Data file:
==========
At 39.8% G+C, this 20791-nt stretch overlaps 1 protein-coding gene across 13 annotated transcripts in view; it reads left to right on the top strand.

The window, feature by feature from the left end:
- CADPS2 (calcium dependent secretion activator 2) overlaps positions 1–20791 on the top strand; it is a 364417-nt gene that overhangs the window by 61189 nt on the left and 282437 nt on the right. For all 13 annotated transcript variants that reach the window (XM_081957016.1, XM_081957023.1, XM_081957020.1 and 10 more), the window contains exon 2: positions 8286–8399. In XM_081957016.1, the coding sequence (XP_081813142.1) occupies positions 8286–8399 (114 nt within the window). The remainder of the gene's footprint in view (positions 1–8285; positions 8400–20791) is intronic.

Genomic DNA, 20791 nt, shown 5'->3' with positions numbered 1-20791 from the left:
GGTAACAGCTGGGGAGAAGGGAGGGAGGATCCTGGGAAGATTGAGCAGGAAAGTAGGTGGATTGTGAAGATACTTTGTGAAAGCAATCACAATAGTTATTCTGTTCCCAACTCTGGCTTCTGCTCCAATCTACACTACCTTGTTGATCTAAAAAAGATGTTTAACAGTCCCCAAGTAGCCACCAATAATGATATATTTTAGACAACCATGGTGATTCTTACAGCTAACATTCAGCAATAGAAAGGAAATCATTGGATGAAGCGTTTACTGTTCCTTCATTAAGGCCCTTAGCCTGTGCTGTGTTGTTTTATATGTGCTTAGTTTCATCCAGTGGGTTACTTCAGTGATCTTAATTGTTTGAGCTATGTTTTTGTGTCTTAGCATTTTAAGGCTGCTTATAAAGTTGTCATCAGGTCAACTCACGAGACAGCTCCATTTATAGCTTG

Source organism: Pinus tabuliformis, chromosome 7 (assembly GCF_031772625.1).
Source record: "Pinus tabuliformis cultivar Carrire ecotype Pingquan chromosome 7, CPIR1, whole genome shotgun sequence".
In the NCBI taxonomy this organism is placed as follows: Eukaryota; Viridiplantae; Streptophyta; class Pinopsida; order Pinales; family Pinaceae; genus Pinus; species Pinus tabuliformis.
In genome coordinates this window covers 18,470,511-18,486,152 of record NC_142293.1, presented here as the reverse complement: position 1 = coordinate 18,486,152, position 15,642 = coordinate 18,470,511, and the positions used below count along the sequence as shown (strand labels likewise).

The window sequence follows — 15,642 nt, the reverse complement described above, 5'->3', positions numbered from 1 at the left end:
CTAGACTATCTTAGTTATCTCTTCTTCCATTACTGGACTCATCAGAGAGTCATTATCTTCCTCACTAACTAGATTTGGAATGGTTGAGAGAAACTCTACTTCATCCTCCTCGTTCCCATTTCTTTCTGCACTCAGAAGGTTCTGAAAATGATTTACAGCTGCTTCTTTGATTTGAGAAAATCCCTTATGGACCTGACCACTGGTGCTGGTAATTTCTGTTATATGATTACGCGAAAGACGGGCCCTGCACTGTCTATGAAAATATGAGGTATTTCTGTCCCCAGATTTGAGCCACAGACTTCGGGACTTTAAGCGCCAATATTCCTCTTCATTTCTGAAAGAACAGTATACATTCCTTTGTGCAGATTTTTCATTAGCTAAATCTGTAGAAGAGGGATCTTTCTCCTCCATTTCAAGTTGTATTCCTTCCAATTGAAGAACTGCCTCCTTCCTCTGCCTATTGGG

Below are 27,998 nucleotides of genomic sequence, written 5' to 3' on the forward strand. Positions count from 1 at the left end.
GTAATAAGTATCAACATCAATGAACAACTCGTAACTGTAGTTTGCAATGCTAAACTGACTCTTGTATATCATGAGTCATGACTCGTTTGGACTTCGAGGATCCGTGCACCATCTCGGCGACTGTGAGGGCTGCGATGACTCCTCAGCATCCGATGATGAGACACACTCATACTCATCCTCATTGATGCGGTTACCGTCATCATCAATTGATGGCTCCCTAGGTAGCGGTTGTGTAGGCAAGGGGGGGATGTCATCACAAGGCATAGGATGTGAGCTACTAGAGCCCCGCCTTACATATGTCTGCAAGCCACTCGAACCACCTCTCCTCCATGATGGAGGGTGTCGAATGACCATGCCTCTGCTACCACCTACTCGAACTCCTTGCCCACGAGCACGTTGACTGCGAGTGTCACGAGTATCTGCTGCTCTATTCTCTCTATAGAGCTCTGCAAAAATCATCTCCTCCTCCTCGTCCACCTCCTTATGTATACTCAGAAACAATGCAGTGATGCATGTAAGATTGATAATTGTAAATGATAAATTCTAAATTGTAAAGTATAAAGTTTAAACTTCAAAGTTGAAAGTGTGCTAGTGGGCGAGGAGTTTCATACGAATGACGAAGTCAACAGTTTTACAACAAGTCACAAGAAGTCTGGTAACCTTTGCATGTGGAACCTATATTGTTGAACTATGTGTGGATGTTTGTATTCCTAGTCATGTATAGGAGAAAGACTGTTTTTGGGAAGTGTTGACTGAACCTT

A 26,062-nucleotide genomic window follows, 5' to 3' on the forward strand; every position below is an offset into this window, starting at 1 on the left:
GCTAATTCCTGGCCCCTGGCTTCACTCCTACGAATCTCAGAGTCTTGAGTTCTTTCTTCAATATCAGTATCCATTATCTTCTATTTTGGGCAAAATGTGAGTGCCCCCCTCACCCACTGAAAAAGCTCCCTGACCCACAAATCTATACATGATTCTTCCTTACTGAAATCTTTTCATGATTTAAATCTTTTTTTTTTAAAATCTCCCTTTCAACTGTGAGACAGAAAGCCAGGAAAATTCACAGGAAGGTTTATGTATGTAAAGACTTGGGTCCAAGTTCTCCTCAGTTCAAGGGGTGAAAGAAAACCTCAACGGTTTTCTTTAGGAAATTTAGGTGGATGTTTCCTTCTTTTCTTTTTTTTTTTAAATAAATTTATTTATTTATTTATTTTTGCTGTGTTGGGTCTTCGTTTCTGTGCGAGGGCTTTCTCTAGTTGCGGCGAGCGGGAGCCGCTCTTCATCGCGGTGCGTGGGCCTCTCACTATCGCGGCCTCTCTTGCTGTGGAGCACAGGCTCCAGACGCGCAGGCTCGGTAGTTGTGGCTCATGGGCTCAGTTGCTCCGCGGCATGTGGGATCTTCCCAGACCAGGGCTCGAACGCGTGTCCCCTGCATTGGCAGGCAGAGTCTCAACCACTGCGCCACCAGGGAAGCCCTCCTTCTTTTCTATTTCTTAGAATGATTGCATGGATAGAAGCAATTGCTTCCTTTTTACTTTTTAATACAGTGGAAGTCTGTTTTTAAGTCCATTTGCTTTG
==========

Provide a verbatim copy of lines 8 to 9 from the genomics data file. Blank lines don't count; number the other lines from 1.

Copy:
In the NCBI taxonomy this organism is placed as follows: Eukaryota; Viridiplantae; Streptophyta; class Pinopsida; order Pinales; family Pinaceae; genus Pinus; species Pinus tabuliformis.
In genome coordinates this window covers 18,470,511-18,486,152 of record NC_142293.1, presented here as the reverse complement: position 1 = coordinate 18,486,152, position 15,642 = coordinate 18,470,511, and the positions used below count along the sequence as shown (strand labels likewise).